Second, it's possible that HB 21-1110 could be used differently than Unruh when it comes to private websites. I'm not aware of any cases in the Tenth Circuit (which includes Colorado) that have addressed whether a nexus is required between a website and a physical place of public accommodation. But that's the likely test under the ADA. Colorado's version is written quite a bit differently than the ADA and "covers any written, electronic, or printed communication, notice, or advertisement" Id, § 24-34-601. I've always maintained that websites really are just a form of communication of a place of business-- and Colorado's law makes it easy for a plaintiff to rely on this argument and sidestep the nexus requirement. By contrast, an Unruh claim for a website that has no nexus to a physical place of public accommodation requires a plaintiff to show intentional discrimination-- a standard that is almost impossible to meet.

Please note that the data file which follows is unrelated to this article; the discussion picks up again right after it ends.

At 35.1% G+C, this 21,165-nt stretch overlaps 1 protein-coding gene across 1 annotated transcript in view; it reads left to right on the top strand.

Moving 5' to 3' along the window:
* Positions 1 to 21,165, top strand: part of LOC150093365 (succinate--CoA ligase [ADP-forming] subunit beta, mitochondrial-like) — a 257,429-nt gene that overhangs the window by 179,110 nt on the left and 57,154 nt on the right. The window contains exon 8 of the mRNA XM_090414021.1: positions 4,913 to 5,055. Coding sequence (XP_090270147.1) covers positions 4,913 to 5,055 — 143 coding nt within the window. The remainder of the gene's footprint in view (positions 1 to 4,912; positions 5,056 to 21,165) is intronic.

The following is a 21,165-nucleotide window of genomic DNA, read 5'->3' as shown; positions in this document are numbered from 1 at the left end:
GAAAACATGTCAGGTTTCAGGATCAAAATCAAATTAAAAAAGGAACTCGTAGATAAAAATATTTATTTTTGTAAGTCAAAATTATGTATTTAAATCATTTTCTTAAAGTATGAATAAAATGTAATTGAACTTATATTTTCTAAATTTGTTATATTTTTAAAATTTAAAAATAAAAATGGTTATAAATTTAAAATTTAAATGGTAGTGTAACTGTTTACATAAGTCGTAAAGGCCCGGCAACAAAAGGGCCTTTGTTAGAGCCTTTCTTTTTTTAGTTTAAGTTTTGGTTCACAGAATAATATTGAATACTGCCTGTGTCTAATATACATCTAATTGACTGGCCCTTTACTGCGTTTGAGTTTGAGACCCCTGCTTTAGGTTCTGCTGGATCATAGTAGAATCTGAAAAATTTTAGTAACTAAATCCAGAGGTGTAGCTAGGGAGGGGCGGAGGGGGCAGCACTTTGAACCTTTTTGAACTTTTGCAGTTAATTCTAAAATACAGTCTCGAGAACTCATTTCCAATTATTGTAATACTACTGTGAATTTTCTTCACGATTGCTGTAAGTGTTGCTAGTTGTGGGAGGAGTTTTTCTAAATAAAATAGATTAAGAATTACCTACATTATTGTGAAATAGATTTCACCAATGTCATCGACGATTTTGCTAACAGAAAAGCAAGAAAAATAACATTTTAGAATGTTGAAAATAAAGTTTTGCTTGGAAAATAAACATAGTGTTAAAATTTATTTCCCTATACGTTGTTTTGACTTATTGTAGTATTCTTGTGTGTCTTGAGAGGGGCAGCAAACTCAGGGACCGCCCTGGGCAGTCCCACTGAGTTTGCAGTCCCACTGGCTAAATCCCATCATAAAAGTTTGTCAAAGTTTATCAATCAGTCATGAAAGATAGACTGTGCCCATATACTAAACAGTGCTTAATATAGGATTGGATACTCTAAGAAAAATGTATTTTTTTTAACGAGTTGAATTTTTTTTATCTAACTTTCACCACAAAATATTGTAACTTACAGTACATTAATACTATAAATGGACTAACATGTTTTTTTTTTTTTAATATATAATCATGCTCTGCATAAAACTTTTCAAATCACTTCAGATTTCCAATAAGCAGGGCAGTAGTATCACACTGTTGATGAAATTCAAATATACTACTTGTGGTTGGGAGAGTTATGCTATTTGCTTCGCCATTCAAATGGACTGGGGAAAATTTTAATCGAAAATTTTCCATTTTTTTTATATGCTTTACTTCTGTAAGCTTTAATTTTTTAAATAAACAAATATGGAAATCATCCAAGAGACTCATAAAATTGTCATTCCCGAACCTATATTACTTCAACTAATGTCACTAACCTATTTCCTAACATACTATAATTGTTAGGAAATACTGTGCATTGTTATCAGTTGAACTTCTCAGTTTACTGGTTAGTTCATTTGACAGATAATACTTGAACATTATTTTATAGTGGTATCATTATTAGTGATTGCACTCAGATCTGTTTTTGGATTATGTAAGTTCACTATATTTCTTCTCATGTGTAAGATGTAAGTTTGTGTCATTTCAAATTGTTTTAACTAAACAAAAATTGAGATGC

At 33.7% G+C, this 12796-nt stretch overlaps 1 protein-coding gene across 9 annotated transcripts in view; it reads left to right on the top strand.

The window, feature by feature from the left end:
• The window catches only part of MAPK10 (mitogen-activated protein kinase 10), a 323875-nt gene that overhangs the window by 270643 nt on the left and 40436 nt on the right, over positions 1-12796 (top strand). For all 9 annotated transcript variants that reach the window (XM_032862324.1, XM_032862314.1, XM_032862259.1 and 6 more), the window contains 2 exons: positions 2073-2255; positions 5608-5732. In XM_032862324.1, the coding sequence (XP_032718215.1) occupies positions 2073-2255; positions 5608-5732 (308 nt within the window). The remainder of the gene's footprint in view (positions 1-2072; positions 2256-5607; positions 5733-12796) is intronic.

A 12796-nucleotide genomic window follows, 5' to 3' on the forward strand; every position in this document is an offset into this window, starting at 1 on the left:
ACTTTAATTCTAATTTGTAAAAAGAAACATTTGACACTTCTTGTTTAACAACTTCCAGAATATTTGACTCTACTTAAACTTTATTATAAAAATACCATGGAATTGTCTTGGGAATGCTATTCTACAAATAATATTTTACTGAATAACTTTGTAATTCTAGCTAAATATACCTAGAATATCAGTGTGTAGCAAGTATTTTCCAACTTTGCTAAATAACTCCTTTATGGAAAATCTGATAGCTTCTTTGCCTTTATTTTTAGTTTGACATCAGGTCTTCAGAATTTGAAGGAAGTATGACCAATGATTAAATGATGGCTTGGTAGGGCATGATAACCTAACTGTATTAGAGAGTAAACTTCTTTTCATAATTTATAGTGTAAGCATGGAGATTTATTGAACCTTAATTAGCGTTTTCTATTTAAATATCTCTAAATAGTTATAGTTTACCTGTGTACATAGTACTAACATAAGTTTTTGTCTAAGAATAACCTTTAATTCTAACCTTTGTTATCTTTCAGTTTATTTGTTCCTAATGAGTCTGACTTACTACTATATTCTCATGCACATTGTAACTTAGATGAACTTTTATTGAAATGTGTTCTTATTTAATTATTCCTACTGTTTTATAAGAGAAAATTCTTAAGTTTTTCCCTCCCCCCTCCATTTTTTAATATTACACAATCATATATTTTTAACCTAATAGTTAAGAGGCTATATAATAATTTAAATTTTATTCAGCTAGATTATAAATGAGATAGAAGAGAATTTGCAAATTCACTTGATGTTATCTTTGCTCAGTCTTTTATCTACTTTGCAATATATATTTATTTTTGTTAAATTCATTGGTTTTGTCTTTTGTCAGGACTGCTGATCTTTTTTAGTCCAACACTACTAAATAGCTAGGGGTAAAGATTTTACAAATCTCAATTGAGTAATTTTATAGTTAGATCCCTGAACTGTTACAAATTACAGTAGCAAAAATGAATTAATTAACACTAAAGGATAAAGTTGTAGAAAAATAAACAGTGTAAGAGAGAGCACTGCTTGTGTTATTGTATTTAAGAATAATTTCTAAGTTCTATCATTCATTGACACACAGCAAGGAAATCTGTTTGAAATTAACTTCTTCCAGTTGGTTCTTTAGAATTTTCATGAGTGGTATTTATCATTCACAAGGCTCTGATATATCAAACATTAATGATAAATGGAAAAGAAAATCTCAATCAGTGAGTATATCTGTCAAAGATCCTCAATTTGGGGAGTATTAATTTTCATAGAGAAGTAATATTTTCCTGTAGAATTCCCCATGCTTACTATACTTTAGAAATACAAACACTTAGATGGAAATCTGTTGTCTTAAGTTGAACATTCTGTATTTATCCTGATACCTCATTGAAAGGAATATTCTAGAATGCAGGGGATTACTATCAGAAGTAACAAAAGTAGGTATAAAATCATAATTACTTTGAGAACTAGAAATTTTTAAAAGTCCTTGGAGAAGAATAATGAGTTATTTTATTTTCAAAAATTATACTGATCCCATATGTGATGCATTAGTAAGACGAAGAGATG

Other Legal Issues

I have no idea whether HB 21-1110 will open its state courts to an avalanche of disability-related cases. The obvious focus of HB 21-1110 is public entity websites but plaintiffs may seize on the law's broad expansion of enforcement powers to target private businesses and housing providers in the state. But there is a whole Pandora's box of other potential issues.

Possible False Claims Act Cases?

Focusing for a moment just on claims against state and local governments, I wonder if we may also see a few False Claims Act cases brought by state and local governments that were found liable under HB 21-1110? After all, state or local governments typically don't create their own technologies-- they rely instead on the expertise of their vendors. And if their vendors knowingly misrepresent that their products fully comply with WCAG (or, in the case of some overlay vendors, that they magically make web content fully comply with WCAG), then they may be facing lawsuits from angry public sector customers in Colorado. If so, they'll be facing a lot more than $3,500 in damages as Colorado apparently authorizes liability to the state for "a civil penalty of $11,800 to $23,600 per violation, plus 3 times the amount of the damages sustained by the state."

Standing in Web Accessibility Cases?